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Photoshop Masking and Compositing: Fundamentals is the introductory installment of Deke McClelland's four-part series on making photorealistic compositions in Photoshop. The course shows how to make selections, refine the selections with masks, and then combine them in new ways, using layer effects, blend modes, and other techniques to create a single seamless piece of artwork. Deke introduces the Channels panel and the alpha channel, the key to masking and transparency in Photoshop; reviews the selection tools, including the Color Range tool , Quick Mask mode, and the Refine Edge command; and shows how to blend masked images so they interact naturally.
Now, when we last left off, as you may recall, the model's hair was looking absolutely great; her face looks great as well. But the bottom portions of her jaw, and along her neckline, and into her shoulders looks absolutely wretched. And so what we need to do is create a third layer of the model in which we mask her flesh tones away from her hair. This time around we can go ahead and create the mask directly inside of our composition at hand. Now, you may recall that the Channels panel is always seeing the composite view of the image.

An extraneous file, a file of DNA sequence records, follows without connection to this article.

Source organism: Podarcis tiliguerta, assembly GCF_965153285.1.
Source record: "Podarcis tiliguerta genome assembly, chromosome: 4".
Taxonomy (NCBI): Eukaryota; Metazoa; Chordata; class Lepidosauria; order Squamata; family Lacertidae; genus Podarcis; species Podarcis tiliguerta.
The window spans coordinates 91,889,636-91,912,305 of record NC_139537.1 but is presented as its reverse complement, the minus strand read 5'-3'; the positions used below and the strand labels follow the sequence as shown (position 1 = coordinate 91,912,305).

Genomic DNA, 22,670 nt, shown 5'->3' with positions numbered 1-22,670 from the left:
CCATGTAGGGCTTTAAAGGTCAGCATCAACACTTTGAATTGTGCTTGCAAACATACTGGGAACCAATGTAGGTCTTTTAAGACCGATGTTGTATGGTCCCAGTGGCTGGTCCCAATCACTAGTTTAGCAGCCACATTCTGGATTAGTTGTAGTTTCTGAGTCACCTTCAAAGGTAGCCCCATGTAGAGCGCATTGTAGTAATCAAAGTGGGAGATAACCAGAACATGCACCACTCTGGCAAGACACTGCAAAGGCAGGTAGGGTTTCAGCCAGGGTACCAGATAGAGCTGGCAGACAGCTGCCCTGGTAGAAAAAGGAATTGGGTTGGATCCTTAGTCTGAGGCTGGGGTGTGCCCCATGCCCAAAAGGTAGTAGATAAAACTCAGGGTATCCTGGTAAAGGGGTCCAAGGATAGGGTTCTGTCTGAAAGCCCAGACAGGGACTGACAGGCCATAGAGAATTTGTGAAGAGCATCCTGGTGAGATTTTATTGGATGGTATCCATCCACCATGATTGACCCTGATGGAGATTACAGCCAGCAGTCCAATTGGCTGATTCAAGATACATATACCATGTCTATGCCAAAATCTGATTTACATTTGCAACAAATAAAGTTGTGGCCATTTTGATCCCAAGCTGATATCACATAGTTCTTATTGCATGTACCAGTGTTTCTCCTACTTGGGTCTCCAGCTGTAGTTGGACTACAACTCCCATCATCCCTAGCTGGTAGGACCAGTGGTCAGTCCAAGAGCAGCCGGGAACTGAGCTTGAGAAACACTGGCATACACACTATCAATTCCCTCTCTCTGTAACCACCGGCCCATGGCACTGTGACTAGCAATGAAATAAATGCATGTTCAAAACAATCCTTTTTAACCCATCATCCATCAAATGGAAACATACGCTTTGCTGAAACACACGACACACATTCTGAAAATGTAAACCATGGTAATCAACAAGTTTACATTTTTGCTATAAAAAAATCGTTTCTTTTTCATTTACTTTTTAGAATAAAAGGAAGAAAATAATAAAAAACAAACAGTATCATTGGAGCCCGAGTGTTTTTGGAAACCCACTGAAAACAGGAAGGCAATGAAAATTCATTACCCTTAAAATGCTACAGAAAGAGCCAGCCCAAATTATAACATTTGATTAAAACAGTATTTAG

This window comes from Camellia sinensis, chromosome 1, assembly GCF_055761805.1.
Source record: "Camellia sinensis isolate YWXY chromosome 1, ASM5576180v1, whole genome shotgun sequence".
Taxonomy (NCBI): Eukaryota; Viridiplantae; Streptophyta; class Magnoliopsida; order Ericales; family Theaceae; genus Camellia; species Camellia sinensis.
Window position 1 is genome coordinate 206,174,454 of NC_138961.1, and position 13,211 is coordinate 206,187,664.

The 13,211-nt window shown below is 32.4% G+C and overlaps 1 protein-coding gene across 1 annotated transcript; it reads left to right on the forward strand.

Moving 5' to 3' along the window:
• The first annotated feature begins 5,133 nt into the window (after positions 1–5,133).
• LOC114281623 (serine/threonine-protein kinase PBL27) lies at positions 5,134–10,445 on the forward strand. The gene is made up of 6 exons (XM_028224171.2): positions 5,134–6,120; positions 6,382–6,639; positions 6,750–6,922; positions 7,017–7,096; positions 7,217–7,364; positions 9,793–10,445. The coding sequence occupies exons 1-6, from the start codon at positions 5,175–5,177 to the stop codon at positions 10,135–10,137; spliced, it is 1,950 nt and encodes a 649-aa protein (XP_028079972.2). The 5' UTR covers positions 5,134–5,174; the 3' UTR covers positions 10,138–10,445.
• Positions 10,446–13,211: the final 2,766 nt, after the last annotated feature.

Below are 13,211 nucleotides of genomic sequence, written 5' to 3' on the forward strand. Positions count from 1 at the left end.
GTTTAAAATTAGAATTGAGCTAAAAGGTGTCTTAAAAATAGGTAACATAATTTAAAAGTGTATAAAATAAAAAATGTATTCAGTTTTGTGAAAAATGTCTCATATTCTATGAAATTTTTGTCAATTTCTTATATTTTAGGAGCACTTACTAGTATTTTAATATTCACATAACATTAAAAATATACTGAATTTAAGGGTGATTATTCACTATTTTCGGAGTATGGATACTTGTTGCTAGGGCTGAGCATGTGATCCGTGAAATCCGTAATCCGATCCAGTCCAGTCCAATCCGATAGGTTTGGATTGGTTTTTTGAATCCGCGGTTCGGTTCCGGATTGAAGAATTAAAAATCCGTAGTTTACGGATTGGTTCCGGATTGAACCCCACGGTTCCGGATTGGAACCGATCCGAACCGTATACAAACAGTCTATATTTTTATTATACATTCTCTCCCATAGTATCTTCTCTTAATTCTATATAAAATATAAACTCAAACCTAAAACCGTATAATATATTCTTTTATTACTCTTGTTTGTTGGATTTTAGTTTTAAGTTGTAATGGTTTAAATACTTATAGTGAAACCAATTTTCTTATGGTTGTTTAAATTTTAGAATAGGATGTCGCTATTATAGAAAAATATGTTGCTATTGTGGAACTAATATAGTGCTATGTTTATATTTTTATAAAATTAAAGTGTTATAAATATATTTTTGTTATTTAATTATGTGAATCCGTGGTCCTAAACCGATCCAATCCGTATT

So what I need you to do, if you are working along with me, is press the Shift key and click the Layer Mask thumbnail for the M2 R10 layer. And that'll go ahead and temporarily turn that layer mask off, so that we are revealing the original model. Now switch over to the Channels panel. We need to find the channel that does the best job of distinguishing the flesh tones from the hair this time around. That's not going to be the Blue Channel, because both the flesh tones and the hair are very dark. If we switch to the Green Channel, we will see those flesh tones brighten up, and while the hair brightens up just little bit, not so much. We've got a lot of contrast going on.